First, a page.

Wasatch Cache National Forest
In partnership with: Utah Division of State Parks and Recreation, The Friends of the Utah Avalanche Center, Utah Department of Emergency Services and Homeland Security and Salt Lake County.



Friday, December 30, 2005  7:30am
Good morning, this is Brett Kobernik with the Forest Service Utah Avalanche Center with your backcountry avalanche and mountain weather advisory.  Today is Friday, December 30, 2005, and it’s about 7:30 am.

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Current Conditions:

3 to 6 inches of snow fell early Thursday morning throughout the Wasatch, a lot of this contained graupel.  Most people in the backcountry were not finding sensitive wind slabs and were riding steep terrain with quite a bit of confidence.  The new snow was somewhat prone to sluffing on the surface with just a few small slabs under cliff bands where the graupel had rolled downhill and pooled.  Current ridgetop temperatures are in the upper teens and ridgetop wind speeds are around 10 mph from the west.


Avalanche Conditions:

For today I would still watch for a few wind slabs along the upper elevation ridgelines.  It appears that these won’t be much of a problem but don’t let them surprise you if you are in steeper, exposed terrain.


The main thing to keep in mind for today and more importantly through the weekend is that the avalanche danger is going to be on the rise with a moist and windy storm predicted.  The new snow probably won’t add up enough during the day today to change conditions a whole lot but by Saturday morning we could see up to a foot of new snow which will be accompanied by fairly strong ridgetop winds that could form sensitive fresh wind slabs. 


Bottom Line:

Today there is a mostly LOW avalanche danger in the Ogden, Provo, and Salt Lake mountains this morning.  You may find a few areas in the Cottonwoods along the upper ridgelines with wind drifted snow where the danger is MODERATE but this is pockety.  It is important to keep in mind that the avalanche danger will be on the rise and may reach MODERATE in many areas by this afternoon.  The avalanche danger will be higher through the weekend.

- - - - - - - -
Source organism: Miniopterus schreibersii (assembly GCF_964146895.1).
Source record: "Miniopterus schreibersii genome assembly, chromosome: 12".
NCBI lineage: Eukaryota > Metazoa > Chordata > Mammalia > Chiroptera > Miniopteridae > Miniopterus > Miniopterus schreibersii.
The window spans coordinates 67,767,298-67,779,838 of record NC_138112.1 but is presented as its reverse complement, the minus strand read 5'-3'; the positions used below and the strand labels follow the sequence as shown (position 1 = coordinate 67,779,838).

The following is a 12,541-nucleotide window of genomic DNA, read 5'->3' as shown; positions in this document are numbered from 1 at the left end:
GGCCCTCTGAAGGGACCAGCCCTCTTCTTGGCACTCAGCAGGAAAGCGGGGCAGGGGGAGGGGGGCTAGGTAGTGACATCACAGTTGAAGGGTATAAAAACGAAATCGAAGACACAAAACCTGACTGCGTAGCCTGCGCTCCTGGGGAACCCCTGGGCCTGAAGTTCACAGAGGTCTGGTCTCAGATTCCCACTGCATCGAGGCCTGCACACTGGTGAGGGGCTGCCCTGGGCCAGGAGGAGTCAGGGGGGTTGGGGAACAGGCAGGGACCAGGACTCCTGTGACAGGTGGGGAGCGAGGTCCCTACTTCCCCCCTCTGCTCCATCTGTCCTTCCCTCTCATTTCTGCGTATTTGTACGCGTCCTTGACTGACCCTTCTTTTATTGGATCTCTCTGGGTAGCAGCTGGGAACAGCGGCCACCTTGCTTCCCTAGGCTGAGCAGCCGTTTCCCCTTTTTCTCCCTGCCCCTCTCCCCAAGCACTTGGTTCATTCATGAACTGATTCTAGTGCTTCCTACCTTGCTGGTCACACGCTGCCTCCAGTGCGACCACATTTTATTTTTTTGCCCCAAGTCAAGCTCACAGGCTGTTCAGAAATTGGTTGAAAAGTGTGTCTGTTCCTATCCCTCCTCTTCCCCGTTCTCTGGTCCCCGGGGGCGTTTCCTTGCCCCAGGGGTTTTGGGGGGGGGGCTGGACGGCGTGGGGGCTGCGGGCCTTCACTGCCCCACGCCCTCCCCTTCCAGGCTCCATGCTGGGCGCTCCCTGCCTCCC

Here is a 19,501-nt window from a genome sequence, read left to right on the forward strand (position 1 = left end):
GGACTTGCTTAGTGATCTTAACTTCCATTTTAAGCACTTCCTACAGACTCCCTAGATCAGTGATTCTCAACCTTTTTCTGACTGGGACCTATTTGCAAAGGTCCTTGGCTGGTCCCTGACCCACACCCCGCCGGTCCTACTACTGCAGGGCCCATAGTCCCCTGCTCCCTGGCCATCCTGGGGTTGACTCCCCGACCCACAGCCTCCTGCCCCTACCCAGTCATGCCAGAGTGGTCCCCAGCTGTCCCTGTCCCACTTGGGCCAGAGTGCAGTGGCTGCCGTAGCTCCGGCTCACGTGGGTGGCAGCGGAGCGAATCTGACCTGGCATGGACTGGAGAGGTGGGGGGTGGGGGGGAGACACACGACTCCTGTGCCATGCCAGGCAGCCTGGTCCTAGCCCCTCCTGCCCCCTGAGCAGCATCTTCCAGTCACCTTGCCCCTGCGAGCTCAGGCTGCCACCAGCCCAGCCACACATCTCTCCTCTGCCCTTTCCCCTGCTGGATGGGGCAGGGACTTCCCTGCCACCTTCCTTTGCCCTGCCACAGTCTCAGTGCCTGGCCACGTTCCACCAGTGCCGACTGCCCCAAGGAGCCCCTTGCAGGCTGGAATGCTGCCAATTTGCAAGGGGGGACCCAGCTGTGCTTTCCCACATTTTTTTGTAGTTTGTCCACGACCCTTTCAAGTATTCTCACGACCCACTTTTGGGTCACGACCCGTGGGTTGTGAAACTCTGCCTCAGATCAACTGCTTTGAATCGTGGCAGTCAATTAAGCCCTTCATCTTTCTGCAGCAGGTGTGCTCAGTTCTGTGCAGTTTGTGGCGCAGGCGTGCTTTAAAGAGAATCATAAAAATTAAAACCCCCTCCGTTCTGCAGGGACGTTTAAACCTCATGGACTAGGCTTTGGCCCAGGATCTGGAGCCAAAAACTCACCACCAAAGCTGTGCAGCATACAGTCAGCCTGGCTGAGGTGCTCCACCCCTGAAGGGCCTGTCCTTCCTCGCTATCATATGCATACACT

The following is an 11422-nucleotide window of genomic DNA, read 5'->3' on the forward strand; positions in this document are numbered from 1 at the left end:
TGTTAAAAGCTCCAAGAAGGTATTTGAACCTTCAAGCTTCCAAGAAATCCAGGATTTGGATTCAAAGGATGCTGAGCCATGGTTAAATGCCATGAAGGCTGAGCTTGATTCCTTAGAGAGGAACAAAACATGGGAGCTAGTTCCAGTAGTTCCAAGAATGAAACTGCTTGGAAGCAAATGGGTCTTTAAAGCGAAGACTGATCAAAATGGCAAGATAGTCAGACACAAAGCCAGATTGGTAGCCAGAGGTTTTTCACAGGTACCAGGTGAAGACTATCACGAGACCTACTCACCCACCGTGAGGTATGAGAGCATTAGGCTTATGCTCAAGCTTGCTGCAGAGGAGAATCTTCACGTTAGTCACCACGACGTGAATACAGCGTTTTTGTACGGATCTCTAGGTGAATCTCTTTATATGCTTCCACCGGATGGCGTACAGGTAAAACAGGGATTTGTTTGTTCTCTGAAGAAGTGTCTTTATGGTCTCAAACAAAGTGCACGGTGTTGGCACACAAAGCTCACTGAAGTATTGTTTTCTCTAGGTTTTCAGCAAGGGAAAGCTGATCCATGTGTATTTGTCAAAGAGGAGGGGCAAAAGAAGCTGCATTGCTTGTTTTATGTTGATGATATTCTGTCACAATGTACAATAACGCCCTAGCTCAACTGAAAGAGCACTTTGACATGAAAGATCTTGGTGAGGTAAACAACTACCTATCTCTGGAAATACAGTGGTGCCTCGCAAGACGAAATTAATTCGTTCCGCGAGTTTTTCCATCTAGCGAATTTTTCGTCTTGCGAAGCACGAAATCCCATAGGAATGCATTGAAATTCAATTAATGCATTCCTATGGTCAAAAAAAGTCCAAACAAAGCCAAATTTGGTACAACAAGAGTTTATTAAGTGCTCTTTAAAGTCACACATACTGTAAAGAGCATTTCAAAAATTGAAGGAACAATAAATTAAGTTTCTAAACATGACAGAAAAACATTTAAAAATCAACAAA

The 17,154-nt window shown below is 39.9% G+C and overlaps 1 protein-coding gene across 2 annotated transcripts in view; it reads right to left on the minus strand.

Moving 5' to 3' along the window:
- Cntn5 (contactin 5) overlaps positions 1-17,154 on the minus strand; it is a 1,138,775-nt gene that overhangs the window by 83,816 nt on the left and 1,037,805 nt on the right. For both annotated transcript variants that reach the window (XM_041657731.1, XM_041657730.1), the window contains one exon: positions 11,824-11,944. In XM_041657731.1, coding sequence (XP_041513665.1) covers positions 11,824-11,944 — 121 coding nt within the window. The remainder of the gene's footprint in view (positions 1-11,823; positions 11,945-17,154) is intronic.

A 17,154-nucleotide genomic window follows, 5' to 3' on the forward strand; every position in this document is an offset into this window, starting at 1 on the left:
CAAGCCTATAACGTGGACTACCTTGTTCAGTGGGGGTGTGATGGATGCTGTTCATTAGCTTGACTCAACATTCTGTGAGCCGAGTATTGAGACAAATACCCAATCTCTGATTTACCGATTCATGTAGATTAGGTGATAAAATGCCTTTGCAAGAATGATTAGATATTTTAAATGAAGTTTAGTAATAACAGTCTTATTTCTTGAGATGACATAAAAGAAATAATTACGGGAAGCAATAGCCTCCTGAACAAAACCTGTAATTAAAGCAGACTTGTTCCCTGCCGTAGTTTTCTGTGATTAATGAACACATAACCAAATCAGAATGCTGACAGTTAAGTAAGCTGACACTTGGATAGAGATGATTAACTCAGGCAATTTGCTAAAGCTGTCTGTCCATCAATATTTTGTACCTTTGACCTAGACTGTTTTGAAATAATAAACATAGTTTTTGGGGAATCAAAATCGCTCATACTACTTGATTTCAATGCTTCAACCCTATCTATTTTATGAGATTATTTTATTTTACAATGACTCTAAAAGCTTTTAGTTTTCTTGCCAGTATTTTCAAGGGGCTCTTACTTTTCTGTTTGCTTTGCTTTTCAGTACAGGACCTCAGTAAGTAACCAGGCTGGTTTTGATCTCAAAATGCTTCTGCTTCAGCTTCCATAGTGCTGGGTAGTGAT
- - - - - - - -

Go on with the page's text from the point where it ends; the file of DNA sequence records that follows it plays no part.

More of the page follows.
Mountain Weather:

Ridgetop winds will be from a westerly direction in the 15 mph range increasing through out the day.  This morning’s cooler ridgetop temperatures will be on the rise through the day and will be into the mid to upper 20s this afternoon.  A warm front will bring snow which will start this afternoon and should really get underway late this afternoon and evening.  Snow levels will rise to around 8000’ by Saturday morning.  Confidence is good that we may see up to a foot of snow overnight but warm fronts are tricky in my book. 

Warm air advection continues through Saturday bringing more snow accompanied by strong southwest winds. 


The flow shifts to the northwest for a short period early Sunday morning with snow tapering off by noon.  Weather models show up to 2 inches of water with this snow which could translate into upwards of 20 inches total snowfall by Sunday.  Stay tuned.


Regional Snow Profile (this profile can also be found daily off our home page under avalanche products)

Click here for Seasonal Weather History Charts.

Yesterday, Wasatch Powderbird Guides did not fly and if they can fly today, they’ll be in Cardiff, Days, Silver, Grizzly, White Pine, American Fork, the Cascade ridgeline, and Lambs Canyon. For more info, call 742-2800.

Please report any backcountry snow and avalanche conditions you observe.  Call (801) 524-5304 or 1-800-662-4140, email [email protected] or fax 801-524-6301.  The information in this advisory is from the U.S. Forest Service, which is solely responsible for its content.  This advisory describes general avalanche conditions and local variations always occur.

To have this advisory automatically e-mailed to you each day, click HERE.  (You must re-sign up this season even if you were on the list last season.)

UDOT also has a highway avalanche control work hotline for Little Cottonwood road, which is updated as needed. 801-975-4838.

I will update this advisory by 7:30 Saturday morning.  Thanks for calling.